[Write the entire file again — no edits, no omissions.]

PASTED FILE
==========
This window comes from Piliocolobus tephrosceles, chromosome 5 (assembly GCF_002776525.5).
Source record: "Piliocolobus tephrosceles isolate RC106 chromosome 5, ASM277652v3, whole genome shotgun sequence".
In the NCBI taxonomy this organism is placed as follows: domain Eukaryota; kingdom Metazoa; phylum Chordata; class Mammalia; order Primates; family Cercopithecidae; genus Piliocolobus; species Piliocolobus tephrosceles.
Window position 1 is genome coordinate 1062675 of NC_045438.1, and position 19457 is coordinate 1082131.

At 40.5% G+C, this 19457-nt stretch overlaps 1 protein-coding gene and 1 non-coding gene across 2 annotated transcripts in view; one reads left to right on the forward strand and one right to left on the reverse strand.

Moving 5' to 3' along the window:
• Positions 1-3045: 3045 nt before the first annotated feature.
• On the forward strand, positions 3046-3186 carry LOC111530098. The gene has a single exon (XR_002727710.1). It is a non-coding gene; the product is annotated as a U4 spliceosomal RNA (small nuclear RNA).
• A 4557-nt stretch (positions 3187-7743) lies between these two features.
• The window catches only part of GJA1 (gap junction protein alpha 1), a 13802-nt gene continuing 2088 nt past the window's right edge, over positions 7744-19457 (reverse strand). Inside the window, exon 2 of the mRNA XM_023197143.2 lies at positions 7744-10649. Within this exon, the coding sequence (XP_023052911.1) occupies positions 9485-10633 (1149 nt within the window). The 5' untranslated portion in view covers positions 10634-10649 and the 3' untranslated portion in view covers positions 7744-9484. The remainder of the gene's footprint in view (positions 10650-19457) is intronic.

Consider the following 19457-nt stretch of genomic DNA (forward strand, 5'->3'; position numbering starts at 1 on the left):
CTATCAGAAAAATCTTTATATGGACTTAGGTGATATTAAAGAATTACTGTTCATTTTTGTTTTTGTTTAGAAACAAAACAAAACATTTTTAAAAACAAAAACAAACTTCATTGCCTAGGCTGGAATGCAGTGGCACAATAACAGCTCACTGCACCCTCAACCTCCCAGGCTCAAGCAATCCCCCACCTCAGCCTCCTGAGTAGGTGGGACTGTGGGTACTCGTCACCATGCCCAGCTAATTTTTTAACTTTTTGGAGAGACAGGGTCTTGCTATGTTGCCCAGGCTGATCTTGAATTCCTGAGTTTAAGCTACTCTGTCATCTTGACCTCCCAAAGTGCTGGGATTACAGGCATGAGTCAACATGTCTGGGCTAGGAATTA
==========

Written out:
This window comes from Piliocolobus tephrosceles, chromosome 5 (assembly GCF_002776525.5).
Source record: "Piliocolobus tephrosceles isolate RC106 chromosome 5, ASM277652v3, whole genome shotgun sequence".
In the NCBI taxonomy this organism is placed as follows: domain Eukaryota; kingdom Metazoa; phylum Chordata; class Mammalia; order Primates; family Cercopithecidae; genus Piliocolobus; species Piliocolobus tephrosceles.
Window position 1 is genome coordinate 1062675 of NC_045438.1, and position 19457 is coordinate 1082131.

At 40.5% G+C, this 19457-nt stretch overlaps 1 protein-coding gene and 1 non-coding gene across 2 annotated transcripts in view; one reads left to right on the forward strand and one right to left on the reverse strand.

Moving 5' to 3' along the window:
• Positions 1-3045: 3045 nt before the first annotated feature.
• On the forward strand, positions 3046-3186 carry LOC111530098. The gene has a single exon (XR_002727710.1). It is a non-coding gene; the product is annotated as a U4 spliceosomal RNA (small nuclear RNA).
• A 4557-nt stretch (positions 3187-7743) lies between these two features.
• The window catches only part of GJA1 (gap junction protein alpha 1), a 13802-nt gene continuing 2088 nt past the window's right edge, over positions 7744-19457 (reverse strand). Inside the window, exon 2 of the mRNA XM_023197143.2 lies at positions 7744-10649. Within this exon, the coding sequence (XP_023052911.1) occupies positions 9485-10633 (1149 nt within the window). The 5' untranslated portion in view covers positions 10634-10649 and the 3' untranslated portion in view covers positions 7744-9484. The remainder of the gene's footprint in view (positions 10650-19457) is intronic.

Consider the following 19457-nt stretch of genomic DNA (forward strand, 5'->3'; position numbering starts at 1 on the left):
CTATCAGAAAAATCTTTATATGGACTTAGGTGATATTAAAGAATTACTGTTCATTTTTGTTTTTGTTTAGAAACAAAACAAAACATTTTTAAAAACAAAAACAAACTTCATTGCCTAGGCTGGAATGCAGTGGCACAATAACAGCTCACTGCACCCTCAACCTCCCAGGCTCAAGCAATCCCCCACCTCAGCCTCCTGAGTAGGTGGGACTGTGGGTACTCGTCACCATGCCCAGCTAATTTTTTAACTTTTTGGAGAGACAGGGTCTTGCTATGTTGCCCAGGCTGATCTTGAATTCCTGAGTTTAAGCTACTCTGTCATCTTGACCTCCCAAAGTGCTGGGATTACAGGCATGAGTCAACATGTCTGGGCTAGGAATTA